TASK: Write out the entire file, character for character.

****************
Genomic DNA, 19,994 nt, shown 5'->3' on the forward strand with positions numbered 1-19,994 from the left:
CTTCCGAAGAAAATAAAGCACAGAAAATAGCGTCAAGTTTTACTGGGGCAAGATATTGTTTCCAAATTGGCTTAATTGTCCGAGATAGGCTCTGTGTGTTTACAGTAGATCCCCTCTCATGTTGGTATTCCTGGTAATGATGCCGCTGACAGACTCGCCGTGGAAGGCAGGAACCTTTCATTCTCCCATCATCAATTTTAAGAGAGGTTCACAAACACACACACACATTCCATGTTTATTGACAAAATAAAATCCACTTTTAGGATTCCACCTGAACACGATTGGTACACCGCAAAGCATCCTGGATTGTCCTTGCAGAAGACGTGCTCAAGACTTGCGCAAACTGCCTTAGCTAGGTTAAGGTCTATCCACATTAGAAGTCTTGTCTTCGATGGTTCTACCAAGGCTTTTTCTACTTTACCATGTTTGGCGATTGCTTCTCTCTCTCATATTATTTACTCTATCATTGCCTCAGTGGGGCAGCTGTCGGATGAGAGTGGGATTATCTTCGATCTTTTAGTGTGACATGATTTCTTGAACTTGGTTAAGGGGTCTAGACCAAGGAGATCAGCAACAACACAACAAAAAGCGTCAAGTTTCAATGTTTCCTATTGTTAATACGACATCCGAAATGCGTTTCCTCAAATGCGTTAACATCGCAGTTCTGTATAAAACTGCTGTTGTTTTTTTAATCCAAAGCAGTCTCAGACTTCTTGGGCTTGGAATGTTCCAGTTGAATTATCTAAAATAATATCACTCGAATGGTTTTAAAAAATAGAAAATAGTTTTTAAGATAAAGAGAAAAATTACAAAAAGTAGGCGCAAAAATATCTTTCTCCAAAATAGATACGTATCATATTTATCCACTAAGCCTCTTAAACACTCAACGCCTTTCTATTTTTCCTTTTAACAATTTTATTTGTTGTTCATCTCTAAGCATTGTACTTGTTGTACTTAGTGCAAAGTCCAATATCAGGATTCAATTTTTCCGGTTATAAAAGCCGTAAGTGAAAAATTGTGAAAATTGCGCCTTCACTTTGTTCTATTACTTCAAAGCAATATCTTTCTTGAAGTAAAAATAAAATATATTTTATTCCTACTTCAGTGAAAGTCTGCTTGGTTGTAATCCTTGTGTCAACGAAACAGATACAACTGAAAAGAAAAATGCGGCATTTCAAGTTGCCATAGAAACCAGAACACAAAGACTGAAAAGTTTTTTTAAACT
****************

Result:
Genomic DNA, 19,994 nt, shown 5'->3' on the forward strand with positions numbered 1-19,994 from the left:
CTTCCGAAGAAAATAAAGCACAGAAAATAGCGTCAAGTTTTACTGGGGCAAGATATTGTTTCCAAATTGGCTTAATTGTCCGAGATAGGCTCTGTGTGTTTACAGTAGATCCCCTCTCATGTTGGTATTCCTGGTAATGATGCCGCTGACAGACTCGCCGTGGAAGGCAGGAACCTTTCATTCTCCCATCATCAATTTTAAGAGAGGTTCACAAACACACACACACATTCCATGTTTATTGACAAAATAAAATCCACTTTTAGGATTCCACCTGAACACGATTGGTACACCGCAAAGCATCCTGGATTGTCCTTGCAGAAGACGTGCTCAAGACTTGCGCAAACTGCCTTAGCTAGGTTAAGGTCTATCCACATTAGAAGTCTTGTCTTCGATGGTTCTACCAAGGCTTTTTCTACTTTACCATGTTTGGCGATTGCTTCTCTCTCTCATATTATTTACTCTATCATTGCCTCAGTGGGGCAGCTGTCGGATGAGAGTGGGATTATCTTCGATCTTTTAGTGTGACATGATTTCTTGAACTTGGTTAAGGGGTCTAGACCAAGGAGATCAGCAACAACACAACAAAAAGCGTCAAGTTTCAATGTTTCCTATTGTTAATACGACATCCGAAATGCGTTTCCTCAAATGCGTTAACATCGCAGTTCTGTATAAAACTGCTGTTGTTTTTTTAATCCAAAGCAGTCTCAGACTTCTTGGGCTTGGAATGTTCCAGTTGAATTATCTAAAATAATATCACTCGAATGGTTTTAAAAAATAGAAAATAGTTTTTAAGATAAAGAGAAAAATTACAAAAAGTAGGCGCAAAAATATCTTTCTCCAAAATAGATACGTATCATATTTATCCACTAAGCCTCTTAAACACTCAACGCCTTTCTATTTTTCCTTTTAACAATTTTATTTGTTGTTCATCTCTAAGCATTGTACTTGTTGTACTTAGTGCAAAGTCCAATATCAGGATTCAATTTTTCCGGTTATAAAAGCCGTAAGTGAAAAATTGTGAAAATTGCGCCTTCACTTTGTTCTATTACTTCAAAGCAATATCTTTCTTGAAGTAAAAATAAAATATATTTTATTCCTACTTCAGTGAAAGTCTGCTTGGTTGTAATCCTTGTGTCAACGAAACAGATACAACTGAAAAGAAAAATGCGGCATTTCAAGTTGCCATAGAAACCAGAACACAAAGACTGAAAAGTTTTTTTAAACT